Posted by: benoitgirard | March 9, 2010

Optimizing CGContextDrawImage

I wanted to share my finding on optimizing CoreGraphic’ CGContextDrawImage, a performance critical part of my upcoming patch for the Core Animation drawing model.

After implementing the read back from openGL, I was expecting the bottleneck of my code to be the glReadPixels() call since we are copying from VRAM to RAM every frame, however I noticed using Shark profiling tool that I was actually spending more time in CGContextDrawImage.

After investigating further I noticed using Shark that CGContextDrawImage was invoking argb32_sample_RGBA32 where cairo’s calls where not hitting this sampling routine. After a few hours of tweaking I managed to get around the first cause of this sampling by using the monitor’s color profile instead of ‘kCGColorSpaceGenericRGB’.

The second problem less obvious. I had previously looked at the transformation matrix to make sure that no scaling was happening. The transformation matrix was translating by (tx, ty) and was scaling the Y axis by -1. I had incorrectly assumed that scaling Y by -1 would be handled as a special case ‘flip’ case instead of using scaling, however resetting the scaling to 1 resulted in a drastic performance increase. Since my rendering was now reversed I applied the transformation on my OpenGL context where scaling is very efficient.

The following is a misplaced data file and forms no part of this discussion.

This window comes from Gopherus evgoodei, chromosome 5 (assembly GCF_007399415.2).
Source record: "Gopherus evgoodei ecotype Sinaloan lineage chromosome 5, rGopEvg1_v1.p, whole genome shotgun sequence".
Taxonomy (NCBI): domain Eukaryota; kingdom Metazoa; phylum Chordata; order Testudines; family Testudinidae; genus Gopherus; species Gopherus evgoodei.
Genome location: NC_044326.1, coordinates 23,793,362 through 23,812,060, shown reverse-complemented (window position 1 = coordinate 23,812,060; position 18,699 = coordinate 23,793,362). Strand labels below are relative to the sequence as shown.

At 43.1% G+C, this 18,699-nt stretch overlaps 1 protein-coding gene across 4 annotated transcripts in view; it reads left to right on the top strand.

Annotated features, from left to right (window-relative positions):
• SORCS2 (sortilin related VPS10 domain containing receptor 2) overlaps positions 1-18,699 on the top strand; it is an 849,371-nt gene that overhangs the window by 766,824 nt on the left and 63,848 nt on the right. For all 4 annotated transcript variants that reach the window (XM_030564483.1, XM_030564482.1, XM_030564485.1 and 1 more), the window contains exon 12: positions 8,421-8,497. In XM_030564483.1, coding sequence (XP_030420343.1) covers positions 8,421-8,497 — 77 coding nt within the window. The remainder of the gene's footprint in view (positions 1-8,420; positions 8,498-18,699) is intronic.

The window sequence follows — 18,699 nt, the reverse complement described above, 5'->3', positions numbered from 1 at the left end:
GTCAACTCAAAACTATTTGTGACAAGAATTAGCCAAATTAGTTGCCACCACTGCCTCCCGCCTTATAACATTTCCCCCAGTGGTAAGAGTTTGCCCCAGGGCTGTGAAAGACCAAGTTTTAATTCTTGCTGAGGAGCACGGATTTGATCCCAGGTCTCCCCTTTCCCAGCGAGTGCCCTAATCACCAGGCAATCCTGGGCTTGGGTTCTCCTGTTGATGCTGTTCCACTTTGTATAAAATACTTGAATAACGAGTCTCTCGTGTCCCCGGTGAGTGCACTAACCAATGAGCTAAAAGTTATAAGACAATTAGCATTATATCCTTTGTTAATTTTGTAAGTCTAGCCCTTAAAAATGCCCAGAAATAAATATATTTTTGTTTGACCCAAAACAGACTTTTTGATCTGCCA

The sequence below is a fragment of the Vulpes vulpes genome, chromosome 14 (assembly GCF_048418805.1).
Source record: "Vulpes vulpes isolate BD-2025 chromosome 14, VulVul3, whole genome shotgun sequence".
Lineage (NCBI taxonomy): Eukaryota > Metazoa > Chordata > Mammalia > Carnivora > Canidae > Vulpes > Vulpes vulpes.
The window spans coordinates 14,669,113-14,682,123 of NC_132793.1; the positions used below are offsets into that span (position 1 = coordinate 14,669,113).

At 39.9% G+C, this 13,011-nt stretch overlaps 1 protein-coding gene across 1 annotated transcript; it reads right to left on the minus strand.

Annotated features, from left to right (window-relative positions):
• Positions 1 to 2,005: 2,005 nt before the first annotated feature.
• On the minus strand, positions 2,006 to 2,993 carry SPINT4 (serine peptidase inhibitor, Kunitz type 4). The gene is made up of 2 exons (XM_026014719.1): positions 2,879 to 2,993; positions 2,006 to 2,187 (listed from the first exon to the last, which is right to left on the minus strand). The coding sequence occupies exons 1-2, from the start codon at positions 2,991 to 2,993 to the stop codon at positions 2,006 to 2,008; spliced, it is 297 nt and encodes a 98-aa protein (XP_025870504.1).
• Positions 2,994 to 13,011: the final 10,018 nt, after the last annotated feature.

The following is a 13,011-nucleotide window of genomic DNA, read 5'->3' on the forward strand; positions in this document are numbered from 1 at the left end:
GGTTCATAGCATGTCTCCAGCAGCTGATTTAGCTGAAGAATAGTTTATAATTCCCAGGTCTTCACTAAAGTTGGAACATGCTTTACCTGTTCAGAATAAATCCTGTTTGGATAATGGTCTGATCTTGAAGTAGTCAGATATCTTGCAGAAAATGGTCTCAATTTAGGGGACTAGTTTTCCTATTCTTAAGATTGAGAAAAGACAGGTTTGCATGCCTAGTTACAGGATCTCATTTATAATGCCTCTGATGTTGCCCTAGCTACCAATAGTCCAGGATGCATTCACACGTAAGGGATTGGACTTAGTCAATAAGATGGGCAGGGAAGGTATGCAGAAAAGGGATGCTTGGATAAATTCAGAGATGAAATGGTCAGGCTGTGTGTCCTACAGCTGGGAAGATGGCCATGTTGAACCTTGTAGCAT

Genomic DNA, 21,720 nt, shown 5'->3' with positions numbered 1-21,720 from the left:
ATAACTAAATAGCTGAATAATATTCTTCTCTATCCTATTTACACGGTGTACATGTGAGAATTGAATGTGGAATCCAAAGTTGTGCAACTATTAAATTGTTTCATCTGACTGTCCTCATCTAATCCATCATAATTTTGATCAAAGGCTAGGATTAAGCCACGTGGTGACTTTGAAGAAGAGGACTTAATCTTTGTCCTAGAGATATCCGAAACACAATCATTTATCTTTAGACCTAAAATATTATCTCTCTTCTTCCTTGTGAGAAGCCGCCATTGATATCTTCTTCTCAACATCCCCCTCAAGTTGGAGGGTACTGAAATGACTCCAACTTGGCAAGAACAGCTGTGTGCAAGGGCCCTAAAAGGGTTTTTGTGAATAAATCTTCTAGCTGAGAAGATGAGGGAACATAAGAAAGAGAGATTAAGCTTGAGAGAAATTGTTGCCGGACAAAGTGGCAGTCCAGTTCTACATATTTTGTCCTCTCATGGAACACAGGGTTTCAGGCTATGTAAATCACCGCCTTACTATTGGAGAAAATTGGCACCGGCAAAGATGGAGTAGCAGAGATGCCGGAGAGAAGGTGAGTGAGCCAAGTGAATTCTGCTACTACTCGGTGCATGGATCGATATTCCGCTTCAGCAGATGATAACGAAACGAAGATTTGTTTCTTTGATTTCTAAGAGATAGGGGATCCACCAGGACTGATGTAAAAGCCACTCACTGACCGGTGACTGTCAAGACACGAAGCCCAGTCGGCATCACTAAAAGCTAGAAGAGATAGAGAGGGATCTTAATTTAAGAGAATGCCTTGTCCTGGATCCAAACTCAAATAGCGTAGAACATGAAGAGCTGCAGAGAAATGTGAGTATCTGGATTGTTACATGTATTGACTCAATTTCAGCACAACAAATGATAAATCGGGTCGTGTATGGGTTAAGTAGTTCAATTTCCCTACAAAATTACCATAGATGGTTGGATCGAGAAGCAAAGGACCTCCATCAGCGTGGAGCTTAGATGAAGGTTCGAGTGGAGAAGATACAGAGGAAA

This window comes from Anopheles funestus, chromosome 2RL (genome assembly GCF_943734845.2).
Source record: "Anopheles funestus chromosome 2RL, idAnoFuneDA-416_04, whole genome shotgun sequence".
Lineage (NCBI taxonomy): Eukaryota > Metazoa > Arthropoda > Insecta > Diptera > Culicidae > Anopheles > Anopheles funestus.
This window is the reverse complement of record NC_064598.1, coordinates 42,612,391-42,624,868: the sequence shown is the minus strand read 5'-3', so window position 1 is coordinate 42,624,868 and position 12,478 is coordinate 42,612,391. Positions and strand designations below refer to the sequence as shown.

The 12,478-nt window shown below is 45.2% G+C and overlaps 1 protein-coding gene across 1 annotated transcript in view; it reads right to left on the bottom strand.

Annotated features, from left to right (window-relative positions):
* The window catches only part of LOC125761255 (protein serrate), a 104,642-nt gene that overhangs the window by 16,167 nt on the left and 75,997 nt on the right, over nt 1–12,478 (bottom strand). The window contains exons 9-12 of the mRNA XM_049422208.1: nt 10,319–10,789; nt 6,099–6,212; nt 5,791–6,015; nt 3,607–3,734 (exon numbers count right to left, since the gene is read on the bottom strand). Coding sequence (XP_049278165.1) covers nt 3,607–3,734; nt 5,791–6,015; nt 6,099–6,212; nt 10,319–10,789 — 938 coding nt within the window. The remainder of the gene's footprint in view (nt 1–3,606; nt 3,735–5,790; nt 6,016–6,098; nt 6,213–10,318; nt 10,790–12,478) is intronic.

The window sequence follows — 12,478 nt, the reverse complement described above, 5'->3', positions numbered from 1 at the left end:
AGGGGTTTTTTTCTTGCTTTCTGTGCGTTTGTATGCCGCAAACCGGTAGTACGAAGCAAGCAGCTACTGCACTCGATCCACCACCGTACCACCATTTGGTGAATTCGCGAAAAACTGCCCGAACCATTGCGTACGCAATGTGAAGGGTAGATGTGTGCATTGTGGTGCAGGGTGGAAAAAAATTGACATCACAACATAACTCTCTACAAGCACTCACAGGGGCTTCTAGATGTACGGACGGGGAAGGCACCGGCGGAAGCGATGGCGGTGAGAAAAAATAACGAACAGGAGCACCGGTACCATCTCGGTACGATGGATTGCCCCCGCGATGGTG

After the tweaking the bottleneck was now glReadPixels as I had originally hypothesized. I did not grab accurate measurements of the performance difference but I would say the rendering is now at least twice as fast as it was when I was hitting the sampling routine. Once we do away with the glReadPixels step this patch will be even faster!

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Responses

  1. I’m wondering, does the change to the color profile actually impact the way the colors look on screen?

  2. Thank you!!!

  3. [...] [...]


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